Thursday, December 29, 2005
A new surgeon at a Bronx hospital has very steady hands - four of them, to be exact, and all made of metal.
Surgeons at Montefiore Medical Center are now using a four-armed surgical robot to help remove cancerous prostate glands, a delicate surgery in a crowded area of the lower abdominals where steadiness can minimize erectile and bladder control complications.
'It's a tremor-free operation,' said Dr. Reza Ghavamian, who has been using the da Vinci surgical system to perform prostatectomies since the $1.5 million machine arrived at the hospital a little more than a month ago.
What's it like to use one?
At the start of the operation, the surgeon guides one of the robot's arms to insert an instrument with two tiny cameras and a light into an incision in the patient's abdomen. The cameras send the surgeon live magnified 3D images of the operating field.
"It looks as if you are swimming in the patient's body," Ghavamian said.
That sounds sweet, but does the robot increase the cost of surgery, and by how much? And does it provide better outcomes for the patient? In most settings it's more expensive. But, according to this small study, although the robot surgery takes longer, patients experience less pain and get to go home sooner. And this study suggests that the overall outcome is the same as traditional prostatectomy - though at a higher cost.
A video of the surgery is available here.
P.S. My husband says that the price will go down once they figure out how to have a surgeon in India or China operate the controls for a patient in the United States. He might be right. Could this kind of technology be the harbringer of outsourced physicians?
UPDATE: Urologists in the comments are making the case against the robot. Here's Dr. Bob:
This device requires significant experience in laparoscopic skills--which most urologists in practice don't have. Furthermore, early studies suggesting better continence, potency, shorter hospital stays, etc, aren't holding up with larger studies....
posted by Sydney on 12/29/2005 08:45:00 AM 6 comments
If the device itself is $1.5 million, then it's going to be cost prohibitive for most institutions. What's the average cost for a prostatectomy?
Open prostatectomy can be done by good surgeons in under 2hrs. The robot takes 5hrs. There is no difference in postop pain, going home, erectile status and continence. Most patients go home 1 day after using the robot or not. It is just an expensive gimick for those that don't have good surgical skills.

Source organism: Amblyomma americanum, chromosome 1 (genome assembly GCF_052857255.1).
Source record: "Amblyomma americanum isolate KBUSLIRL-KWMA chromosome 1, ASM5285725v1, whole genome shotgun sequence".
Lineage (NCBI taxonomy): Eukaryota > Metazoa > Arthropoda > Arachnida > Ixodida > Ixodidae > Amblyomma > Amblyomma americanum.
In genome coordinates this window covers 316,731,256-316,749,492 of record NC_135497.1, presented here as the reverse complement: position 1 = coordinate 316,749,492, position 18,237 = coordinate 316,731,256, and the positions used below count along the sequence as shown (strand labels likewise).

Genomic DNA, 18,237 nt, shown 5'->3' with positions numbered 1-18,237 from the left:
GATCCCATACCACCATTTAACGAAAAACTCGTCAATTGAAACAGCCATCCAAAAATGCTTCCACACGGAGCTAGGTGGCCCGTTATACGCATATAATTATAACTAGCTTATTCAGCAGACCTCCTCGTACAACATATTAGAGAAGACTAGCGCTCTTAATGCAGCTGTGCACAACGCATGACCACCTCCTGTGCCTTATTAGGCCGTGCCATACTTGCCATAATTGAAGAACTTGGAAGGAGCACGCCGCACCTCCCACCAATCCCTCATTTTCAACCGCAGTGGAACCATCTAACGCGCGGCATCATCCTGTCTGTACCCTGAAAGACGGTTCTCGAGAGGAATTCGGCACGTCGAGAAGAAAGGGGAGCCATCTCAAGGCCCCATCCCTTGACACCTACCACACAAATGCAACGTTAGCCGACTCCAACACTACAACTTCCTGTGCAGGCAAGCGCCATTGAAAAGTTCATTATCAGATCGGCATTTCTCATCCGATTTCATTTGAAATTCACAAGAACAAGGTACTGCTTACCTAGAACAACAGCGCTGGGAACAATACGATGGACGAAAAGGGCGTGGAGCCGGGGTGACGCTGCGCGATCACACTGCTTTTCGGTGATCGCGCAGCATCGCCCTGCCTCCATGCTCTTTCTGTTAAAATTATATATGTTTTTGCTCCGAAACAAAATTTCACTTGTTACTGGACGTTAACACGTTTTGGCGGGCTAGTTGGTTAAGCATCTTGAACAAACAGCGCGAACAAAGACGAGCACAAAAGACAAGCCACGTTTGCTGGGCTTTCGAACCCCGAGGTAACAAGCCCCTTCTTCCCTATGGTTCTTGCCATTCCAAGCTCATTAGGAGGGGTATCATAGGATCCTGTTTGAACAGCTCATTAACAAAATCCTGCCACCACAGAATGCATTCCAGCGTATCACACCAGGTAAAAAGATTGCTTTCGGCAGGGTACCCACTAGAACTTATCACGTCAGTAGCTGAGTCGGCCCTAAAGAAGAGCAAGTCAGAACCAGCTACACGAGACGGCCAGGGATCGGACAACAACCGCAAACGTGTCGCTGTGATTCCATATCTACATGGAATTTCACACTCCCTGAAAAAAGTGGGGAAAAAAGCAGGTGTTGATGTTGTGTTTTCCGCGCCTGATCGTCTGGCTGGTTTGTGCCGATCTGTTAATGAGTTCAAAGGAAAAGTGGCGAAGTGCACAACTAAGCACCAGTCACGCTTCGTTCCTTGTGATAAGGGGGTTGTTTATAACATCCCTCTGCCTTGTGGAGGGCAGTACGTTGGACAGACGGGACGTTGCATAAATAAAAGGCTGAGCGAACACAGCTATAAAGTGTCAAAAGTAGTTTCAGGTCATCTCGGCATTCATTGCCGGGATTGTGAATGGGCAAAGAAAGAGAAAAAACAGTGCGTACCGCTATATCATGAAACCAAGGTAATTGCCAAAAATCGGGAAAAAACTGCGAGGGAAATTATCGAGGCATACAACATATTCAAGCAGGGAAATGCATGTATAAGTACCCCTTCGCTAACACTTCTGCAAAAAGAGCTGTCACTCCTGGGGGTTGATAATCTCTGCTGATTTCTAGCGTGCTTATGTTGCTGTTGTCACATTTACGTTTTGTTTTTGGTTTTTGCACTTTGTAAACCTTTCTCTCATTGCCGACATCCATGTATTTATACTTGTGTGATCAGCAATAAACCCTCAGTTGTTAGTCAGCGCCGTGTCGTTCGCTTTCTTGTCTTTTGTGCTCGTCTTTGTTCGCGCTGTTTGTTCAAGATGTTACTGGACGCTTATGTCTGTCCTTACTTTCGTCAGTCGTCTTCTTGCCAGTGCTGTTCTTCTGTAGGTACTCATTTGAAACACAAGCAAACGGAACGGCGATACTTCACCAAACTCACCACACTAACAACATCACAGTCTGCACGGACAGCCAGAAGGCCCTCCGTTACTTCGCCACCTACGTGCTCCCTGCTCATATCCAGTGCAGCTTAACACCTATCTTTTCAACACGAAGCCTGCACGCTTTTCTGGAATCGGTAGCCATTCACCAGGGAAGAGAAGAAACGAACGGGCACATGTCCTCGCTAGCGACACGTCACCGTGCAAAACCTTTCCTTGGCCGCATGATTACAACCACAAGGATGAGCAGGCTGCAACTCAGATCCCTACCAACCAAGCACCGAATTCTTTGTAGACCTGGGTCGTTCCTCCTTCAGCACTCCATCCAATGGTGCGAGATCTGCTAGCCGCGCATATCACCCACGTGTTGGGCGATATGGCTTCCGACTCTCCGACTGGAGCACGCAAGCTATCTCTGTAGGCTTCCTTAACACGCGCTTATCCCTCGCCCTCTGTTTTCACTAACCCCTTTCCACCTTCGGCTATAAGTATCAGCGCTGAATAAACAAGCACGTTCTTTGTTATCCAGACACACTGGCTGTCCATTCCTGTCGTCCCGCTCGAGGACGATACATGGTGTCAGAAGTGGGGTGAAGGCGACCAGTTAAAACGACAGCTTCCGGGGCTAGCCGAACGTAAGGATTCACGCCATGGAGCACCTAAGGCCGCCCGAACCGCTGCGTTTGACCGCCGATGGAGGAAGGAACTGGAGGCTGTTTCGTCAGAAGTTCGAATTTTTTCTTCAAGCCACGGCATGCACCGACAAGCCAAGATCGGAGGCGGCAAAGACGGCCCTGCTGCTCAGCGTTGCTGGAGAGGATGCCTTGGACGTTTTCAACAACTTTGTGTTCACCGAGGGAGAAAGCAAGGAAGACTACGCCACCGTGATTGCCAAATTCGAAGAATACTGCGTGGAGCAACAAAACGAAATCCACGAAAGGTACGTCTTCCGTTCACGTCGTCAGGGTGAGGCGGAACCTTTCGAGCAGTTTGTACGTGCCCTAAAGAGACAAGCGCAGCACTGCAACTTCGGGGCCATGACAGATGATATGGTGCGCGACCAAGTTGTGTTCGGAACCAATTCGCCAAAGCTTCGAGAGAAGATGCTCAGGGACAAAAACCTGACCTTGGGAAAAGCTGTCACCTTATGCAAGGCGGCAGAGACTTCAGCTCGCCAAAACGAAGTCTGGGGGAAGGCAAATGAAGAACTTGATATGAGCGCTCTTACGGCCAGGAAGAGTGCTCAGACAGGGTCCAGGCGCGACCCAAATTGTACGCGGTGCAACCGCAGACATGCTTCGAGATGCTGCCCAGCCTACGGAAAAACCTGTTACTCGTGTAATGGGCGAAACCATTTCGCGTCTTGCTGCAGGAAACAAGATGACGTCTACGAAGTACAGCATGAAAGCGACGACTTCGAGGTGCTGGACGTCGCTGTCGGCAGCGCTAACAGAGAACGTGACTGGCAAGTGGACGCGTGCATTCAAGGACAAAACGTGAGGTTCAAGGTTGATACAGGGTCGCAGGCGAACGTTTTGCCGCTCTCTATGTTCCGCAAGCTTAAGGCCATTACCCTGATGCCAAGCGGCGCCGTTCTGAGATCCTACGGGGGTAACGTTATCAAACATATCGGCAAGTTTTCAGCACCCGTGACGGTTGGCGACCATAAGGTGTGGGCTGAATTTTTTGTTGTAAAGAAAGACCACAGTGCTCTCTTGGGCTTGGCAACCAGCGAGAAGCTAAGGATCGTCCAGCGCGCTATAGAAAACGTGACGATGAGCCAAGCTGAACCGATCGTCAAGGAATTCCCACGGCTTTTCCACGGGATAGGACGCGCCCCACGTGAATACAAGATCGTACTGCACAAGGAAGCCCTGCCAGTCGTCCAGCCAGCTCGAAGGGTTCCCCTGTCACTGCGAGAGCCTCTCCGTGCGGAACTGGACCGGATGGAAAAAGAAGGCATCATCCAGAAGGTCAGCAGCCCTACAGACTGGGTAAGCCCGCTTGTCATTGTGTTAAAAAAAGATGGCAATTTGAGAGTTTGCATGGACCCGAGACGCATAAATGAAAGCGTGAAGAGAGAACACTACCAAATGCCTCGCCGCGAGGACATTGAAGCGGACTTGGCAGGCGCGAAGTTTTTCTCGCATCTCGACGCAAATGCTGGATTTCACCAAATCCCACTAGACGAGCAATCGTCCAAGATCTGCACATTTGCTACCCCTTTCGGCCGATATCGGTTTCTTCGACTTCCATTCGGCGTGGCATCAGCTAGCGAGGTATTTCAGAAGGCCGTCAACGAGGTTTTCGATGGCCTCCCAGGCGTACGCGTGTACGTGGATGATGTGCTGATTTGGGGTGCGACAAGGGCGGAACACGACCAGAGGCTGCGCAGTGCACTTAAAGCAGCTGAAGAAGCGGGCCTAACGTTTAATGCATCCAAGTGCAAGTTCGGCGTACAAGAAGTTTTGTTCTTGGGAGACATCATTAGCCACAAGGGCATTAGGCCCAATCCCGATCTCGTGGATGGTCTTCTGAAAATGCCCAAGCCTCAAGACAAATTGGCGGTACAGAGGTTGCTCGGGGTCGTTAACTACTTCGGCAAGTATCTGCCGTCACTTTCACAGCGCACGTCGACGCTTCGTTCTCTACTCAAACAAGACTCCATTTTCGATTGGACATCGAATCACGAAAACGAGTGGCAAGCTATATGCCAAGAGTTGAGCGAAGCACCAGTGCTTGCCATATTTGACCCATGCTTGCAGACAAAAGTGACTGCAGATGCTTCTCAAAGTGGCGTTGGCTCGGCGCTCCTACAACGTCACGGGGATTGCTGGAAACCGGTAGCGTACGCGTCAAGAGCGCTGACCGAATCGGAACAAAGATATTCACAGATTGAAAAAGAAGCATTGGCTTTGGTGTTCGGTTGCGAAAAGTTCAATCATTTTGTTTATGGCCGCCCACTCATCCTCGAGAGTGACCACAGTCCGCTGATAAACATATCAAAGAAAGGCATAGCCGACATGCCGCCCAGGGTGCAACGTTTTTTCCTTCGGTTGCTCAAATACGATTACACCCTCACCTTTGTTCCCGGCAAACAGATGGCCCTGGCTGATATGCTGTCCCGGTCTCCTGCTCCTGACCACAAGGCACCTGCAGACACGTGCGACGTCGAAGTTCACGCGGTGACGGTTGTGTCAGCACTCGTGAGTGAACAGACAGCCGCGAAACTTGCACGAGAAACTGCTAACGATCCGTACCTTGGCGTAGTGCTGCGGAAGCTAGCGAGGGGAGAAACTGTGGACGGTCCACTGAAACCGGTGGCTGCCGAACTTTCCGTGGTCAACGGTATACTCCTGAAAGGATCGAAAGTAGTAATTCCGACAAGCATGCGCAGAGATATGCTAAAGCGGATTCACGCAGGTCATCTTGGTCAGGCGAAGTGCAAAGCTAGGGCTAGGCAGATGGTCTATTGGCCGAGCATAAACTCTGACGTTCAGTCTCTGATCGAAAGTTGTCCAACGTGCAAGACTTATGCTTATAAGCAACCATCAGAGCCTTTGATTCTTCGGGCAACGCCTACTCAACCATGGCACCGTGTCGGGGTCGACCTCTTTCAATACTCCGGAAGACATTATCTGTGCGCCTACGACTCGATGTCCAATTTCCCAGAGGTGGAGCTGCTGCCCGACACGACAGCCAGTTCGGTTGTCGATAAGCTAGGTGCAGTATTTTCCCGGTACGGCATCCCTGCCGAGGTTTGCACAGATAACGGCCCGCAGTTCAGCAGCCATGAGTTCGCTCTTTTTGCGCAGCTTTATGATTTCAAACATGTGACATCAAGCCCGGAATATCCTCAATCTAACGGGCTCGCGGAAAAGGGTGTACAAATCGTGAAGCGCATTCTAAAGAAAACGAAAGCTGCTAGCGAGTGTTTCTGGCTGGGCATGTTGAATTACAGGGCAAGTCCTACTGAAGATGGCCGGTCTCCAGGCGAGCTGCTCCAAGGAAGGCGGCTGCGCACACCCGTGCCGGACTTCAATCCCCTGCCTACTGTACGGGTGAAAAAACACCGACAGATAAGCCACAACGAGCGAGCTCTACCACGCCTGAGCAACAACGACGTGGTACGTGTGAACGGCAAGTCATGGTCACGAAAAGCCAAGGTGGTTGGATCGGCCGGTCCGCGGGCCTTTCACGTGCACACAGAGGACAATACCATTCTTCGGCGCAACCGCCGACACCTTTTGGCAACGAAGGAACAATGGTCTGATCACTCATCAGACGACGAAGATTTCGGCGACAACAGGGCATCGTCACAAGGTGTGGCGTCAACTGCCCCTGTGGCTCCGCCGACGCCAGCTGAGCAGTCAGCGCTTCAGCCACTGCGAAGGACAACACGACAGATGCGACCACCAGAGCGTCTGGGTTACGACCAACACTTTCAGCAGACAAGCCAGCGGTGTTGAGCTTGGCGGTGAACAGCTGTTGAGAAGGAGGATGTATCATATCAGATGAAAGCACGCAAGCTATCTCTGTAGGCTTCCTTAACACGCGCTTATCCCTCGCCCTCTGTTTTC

Below is a good prospective study comparing the robot to open. No difference in pain. Plus I feel I get better urinary continence results with the open approach because I can feel the bladder neck whle operating allowing me to better preserve it.
Our local hospital bought one of these puppies, then immediately began marketing it as the greatest thing for prostate surgery since surgeons were created. Problem is, the only urologist in town using it is dangerously inexperienced in laparoscopy, and has a long history of the highest complication rates in town with open surgery. This machine ain't gonna make a silk purse out of a sow's ear.
Does your husband really believe that having a surgeon in India will decrease the cost of the operation? There is a lot of voodoo accounting in healthcare, but any way you look at it, the surgeon's fee is a very small portion of the cost of an operation, especially one that requires a several day hospital stay. For radical prostatectomy, that urologist's compensation is probably 5% at most of the cost. Some people get really cheap surgery by traveling overseas for the whole package, enough to pay for transportation and still come out way ahead. Saving 5% by having a surgeon you can not ever see and will not be available to manage the postop course is not anything that we have to worry about.
By 3:30 PM, at
Machine operation of this sort can't be outsourced to India. That's because even at the speed of light, it takes about a tenth of a second for the video to reach India, and another tenth of a second for the operator's response to return.
By 2:28 AM, at